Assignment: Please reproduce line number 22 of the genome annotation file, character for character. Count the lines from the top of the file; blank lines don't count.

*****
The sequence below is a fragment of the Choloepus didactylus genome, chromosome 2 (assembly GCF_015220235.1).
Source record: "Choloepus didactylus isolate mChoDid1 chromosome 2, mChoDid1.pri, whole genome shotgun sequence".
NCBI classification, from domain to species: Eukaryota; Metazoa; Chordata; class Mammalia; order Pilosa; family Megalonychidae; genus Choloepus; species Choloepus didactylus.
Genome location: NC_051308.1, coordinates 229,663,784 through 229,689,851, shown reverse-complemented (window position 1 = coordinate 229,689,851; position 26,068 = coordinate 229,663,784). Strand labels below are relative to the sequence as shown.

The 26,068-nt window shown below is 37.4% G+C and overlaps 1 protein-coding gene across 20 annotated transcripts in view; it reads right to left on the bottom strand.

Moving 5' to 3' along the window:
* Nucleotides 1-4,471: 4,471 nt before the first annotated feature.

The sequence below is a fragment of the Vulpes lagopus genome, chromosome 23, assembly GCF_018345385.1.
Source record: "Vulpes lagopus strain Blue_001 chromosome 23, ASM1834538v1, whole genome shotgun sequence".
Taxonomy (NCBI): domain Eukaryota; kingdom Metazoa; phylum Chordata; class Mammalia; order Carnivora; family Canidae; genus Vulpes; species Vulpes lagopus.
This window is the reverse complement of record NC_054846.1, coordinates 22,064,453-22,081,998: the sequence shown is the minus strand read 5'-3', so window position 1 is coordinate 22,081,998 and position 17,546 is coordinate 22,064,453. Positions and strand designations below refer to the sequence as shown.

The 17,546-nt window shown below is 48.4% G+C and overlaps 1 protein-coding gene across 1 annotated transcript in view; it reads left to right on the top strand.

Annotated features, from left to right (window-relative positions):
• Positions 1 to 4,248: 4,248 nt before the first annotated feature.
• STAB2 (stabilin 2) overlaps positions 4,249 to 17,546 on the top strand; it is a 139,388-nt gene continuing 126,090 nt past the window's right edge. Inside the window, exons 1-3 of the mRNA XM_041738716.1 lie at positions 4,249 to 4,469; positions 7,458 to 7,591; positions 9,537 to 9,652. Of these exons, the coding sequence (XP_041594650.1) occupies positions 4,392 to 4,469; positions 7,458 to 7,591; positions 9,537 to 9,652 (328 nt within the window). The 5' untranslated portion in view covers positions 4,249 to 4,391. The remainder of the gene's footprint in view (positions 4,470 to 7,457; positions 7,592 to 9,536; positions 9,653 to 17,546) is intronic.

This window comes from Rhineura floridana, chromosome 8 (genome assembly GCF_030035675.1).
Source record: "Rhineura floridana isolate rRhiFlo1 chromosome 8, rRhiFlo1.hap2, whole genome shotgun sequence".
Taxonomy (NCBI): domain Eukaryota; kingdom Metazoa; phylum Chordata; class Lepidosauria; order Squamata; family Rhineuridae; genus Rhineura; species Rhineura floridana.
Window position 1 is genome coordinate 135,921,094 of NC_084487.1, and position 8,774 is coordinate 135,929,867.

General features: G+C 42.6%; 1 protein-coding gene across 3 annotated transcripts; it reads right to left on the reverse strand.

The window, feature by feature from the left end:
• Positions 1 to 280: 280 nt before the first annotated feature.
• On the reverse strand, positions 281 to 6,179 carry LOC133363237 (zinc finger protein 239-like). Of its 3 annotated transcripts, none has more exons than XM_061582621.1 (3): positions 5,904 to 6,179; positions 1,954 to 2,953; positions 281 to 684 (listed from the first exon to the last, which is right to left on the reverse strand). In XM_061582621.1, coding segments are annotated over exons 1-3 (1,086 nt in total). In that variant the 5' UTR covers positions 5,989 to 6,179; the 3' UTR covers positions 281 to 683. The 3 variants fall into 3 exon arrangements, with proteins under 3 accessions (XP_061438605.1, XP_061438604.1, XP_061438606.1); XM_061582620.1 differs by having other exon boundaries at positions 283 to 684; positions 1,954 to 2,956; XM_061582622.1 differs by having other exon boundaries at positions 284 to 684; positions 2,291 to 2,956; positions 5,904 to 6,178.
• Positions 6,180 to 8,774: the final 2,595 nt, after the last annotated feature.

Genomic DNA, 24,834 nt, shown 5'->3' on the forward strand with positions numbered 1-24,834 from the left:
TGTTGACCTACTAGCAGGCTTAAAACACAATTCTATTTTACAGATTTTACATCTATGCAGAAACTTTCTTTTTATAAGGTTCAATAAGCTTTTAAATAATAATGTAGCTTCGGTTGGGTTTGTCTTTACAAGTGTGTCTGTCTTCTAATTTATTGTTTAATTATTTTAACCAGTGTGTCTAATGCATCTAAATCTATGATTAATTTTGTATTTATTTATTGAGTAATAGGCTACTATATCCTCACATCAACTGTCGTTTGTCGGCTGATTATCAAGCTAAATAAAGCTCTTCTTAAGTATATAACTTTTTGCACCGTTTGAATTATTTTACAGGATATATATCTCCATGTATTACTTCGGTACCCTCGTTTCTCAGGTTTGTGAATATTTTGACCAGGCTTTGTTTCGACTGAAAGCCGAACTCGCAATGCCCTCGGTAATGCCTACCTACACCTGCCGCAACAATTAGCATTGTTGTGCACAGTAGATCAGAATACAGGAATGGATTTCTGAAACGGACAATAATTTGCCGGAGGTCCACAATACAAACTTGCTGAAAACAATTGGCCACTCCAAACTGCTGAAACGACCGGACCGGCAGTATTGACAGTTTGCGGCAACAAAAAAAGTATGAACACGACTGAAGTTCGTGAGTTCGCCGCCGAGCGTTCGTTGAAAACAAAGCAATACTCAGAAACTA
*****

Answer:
• Positions 1 to 280: 280 nt before the first annotated feature.